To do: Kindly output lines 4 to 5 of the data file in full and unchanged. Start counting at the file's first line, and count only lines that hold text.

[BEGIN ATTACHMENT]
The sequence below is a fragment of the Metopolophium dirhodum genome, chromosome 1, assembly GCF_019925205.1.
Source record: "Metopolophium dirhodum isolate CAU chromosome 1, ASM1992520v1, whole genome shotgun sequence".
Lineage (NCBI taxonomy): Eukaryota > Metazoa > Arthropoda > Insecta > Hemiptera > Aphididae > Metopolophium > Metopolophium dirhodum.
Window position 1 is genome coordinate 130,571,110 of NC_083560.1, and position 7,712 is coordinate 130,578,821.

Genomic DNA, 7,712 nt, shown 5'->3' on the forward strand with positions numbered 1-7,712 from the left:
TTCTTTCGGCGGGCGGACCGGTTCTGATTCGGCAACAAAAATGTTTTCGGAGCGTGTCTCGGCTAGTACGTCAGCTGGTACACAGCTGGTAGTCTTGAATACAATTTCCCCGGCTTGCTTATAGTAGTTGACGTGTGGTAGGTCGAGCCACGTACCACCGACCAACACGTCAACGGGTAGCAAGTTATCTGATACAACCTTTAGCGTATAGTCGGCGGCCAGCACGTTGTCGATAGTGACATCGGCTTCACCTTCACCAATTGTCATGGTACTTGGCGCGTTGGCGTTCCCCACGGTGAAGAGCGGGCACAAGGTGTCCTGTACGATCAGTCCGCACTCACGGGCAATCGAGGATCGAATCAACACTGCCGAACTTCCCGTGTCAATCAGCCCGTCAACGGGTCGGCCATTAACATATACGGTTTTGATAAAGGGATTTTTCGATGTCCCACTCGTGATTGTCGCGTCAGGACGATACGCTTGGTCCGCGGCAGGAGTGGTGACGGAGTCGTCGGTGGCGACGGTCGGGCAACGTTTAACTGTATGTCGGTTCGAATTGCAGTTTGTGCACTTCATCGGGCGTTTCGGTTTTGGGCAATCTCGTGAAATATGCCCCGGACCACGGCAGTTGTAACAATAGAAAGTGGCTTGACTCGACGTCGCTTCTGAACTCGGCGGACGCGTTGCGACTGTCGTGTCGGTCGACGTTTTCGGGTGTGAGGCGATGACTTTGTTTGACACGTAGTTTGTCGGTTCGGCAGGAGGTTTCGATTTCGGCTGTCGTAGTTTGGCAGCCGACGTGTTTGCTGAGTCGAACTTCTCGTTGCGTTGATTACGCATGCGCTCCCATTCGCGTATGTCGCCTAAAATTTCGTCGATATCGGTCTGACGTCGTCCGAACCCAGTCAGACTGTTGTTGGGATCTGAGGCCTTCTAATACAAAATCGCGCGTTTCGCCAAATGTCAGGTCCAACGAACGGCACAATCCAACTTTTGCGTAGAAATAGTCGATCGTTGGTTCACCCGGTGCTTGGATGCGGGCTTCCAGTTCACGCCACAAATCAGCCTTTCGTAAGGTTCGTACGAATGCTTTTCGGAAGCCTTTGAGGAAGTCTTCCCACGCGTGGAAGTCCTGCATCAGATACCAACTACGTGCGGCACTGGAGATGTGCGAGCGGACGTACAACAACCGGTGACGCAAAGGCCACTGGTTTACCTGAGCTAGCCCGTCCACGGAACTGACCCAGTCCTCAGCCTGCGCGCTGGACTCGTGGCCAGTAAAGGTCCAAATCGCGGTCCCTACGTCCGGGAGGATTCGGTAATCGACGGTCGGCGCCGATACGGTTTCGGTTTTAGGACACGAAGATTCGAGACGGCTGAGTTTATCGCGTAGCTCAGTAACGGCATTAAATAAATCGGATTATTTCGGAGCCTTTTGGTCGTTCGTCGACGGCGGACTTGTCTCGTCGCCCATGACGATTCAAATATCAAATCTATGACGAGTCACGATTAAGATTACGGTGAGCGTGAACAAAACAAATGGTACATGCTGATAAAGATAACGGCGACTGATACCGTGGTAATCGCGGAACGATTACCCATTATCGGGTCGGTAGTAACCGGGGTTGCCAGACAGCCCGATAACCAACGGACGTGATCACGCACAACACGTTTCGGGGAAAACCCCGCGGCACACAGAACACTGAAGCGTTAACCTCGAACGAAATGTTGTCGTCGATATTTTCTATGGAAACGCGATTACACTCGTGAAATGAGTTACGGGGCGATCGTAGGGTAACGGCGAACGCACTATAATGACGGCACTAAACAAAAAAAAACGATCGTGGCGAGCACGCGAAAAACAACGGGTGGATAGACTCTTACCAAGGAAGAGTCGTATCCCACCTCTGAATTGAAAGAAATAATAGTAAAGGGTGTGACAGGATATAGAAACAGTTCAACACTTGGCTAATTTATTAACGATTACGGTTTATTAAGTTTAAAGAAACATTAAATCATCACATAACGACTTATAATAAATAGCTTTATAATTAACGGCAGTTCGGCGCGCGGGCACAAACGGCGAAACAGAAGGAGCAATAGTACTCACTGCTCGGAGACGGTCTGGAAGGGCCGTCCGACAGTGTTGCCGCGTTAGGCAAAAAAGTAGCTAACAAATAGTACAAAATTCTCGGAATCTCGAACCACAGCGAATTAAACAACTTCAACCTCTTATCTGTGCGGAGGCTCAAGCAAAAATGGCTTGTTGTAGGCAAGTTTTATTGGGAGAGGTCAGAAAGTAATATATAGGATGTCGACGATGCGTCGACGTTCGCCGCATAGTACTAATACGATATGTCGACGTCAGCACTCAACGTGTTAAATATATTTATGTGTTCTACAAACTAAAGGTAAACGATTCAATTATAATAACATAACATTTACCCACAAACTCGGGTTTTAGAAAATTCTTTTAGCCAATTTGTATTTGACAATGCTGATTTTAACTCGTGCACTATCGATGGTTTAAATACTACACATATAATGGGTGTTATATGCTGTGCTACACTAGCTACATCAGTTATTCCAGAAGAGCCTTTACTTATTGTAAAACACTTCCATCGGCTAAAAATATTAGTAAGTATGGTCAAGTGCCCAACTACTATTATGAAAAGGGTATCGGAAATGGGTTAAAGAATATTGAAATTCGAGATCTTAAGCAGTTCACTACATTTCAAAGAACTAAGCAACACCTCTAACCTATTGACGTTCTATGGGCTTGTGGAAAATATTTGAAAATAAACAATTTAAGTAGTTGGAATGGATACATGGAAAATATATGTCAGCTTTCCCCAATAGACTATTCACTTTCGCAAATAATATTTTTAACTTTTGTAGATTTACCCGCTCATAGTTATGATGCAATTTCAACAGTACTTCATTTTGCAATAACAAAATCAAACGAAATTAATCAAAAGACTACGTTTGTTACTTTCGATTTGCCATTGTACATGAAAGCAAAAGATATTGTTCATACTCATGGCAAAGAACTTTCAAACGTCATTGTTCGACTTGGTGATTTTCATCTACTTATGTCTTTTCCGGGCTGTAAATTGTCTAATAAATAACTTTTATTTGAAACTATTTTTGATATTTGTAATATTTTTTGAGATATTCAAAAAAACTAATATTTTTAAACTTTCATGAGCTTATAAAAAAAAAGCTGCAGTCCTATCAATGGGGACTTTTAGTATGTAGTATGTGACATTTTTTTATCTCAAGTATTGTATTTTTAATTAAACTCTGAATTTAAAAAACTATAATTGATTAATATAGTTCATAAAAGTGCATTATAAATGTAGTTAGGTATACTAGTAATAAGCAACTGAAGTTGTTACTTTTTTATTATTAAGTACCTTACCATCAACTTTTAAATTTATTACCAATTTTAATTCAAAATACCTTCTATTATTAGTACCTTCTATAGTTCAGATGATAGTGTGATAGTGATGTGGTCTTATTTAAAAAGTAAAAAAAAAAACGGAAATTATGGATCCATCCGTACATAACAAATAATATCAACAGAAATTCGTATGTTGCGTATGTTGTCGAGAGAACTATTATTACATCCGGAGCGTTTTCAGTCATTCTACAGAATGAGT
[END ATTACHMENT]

Window position 1 is genome coordinate 130,571,110 of NC_083560.1, and position 7,712 is coordinate 130,578,821.

Genomic DNA, 7,712 nt, shown 5'->3' on the forward strand with positions numbered 1-7,712 from the left: